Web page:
3. Distributor to distributor transfer. After a batch passes testing, the goods packaged as they will be sold at retail, may be transported to one or more licensed retailers, distributors, or microbusinesses (previously was only retailers). However, cannabis goods that have not been transported to retail within 12 months of the date on the Certificate of Analysis must be destroyed or re-tested.
  4. Ownership of Vehicles. All vehicles used to transport cannabis goods must be owned or leased by the licensee.

Delivery

  1. Delivery to prohibited cities. A delivery employee may deliver to any jurisdiction within the State of California.
  2. Value of Goods. A delivery vehicle may not carry cannabis goods in excess of $5,000 at any time.

Testing

  1. Sampling. Once a representative sample has been obtained for compliance testing, the testing laboratory that obtained the sample must complete the regulatory compliance testing.
  2. Final Form. All testing of the samples shall be performed on the final form in which the cannabis or cannabis products will be consumed or used.

Temporary Cannabis Event

  1. Other venues allowed. Temporary cannabis event may be held at county fair event, district agricultural association event, or at another venue expressly approved by a local jurisdiction for the purpose of holding a temporary cannabis event.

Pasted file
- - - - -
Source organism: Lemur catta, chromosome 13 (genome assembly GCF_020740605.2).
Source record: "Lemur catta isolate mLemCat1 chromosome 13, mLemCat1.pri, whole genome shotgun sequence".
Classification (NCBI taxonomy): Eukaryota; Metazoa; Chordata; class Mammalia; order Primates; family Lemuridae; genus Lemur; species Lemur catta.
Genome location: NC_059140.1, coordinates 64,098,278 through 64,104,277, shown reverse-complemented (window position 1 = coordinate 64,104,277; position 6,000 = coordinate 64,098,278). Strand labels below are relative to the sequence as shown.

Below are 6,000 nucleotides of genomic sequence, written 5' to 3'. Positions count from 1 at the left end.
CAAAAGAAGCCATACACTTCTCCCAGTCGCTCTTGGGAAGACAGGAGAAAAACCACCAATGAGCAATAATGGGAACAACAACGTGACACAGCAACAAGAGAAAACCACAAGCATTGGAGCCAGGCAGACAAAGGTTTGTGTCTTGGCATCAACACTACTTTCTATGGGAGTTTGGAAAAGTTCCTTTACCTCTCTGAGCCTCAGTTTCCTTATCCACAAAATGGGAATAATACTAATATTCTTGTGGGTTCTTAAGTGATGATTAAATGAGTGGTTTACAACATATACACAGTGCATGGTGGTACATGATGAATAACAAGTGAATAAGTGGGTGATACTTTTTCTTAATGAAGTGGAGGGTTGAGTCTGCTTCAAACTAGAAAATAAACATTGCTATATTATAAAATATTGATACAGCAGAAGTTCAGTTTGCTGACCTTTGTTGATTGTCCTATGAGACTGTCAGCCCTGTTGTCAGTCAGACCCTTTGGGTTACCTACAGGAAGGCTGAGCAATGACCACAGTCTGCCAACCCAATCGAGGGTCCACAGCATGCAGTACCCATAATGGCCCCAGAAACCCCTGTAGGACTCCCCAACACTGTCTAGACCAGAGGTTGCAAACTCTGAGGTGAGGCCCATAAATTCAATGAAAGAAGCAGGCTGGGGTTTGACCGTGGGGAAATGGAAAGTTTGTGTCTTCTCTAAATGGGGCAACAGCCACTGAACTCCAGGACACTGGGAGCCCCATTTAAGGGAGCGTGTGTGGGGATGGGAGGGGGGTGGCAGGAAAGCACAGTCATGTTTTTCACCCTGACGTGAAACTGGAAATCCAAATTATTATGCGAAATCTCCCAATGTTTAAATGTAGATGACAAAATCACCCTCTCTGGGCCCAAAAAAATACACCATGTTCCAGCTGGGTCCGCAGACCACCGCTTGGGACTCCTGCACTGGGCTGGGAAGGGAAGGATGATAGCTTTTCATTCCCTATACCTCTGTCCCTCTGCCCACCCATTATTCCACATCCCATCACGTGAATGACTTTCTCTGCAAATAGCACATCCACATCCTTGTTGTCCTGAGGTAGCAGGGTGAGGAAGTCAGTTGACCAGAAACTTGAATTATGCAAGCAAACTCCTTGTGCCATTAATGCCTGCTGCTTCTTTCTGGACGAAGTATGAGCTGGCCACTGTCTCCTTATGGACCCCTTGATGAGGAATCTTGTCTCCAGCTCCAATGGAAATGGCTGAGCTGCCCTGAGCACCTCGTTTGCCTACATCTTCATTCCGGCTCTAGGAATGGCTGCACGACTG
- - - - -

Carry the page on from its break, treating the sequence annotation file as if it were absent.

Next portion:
MCSB Regulations (Manufacturing)

  1. Cal-OSHA training. Businesses with more than 1 employee must complete a Cal-OSHA 30-hour general industry outreach course within one year of receiving a license.
  2. Cannot use CBD from hemp. Manufacturers may only use cannabinoid concentrates and extracts that are manufactured or processed from cannabis obtained from a licensed cannabis cultivator (and not from hemp cultivators).
  3. Retail Food/ABC Premises. A manufacturer shall not manufacture, prepare, package, or label cannabis products in a location that is operating as a retail food establishment, or that is licensed by the Department of Alcoholic and Beverage Control.
  4. Requirements of Operating Procedures and Policies have changed (new written protocols required).
  5. Final Form. Cannabinoid content may be included on the product label or added to the product at the distribution premises after issuance of the regulatory compliance testing Certificate of Analysis.
  6. Child-Resistant Packaging. Until January 1, 2020, the child-resistant packaging requirement may be met through the use of a child-resistant exit package at retail.
  7. Edible cannabis product label may not contain a picture of the edible product.
  8. New Labeling and Packaging RequirementsWe strongly encourage you to contact us with any questions regarding the new comprehensive packaging and labeling checklist and/or to have us review your packaging and labeling for compliance with the new regulations.

CalCannabis Regulations (Cultivation)

  1. Cal-OSHA training. Businesses with more than 1 employee must complete a Cal-OSHA 30-hour general industry outreach course within one year of receiving a license.
  2. Separate processing areas for each license type. Processing areas, packaging areas, and storage of cannabis subject to administrative hold areas may not be shared among multiple licenses held by one licensee (need to identify separate areas for each license)
  3. Common areas. Pesticide and chemical storage areas, composting areas, and secured waste areas may be shared between licenses held by one licensee.
  4. Light deprivation. Outdoor licensees may not use light deprivation.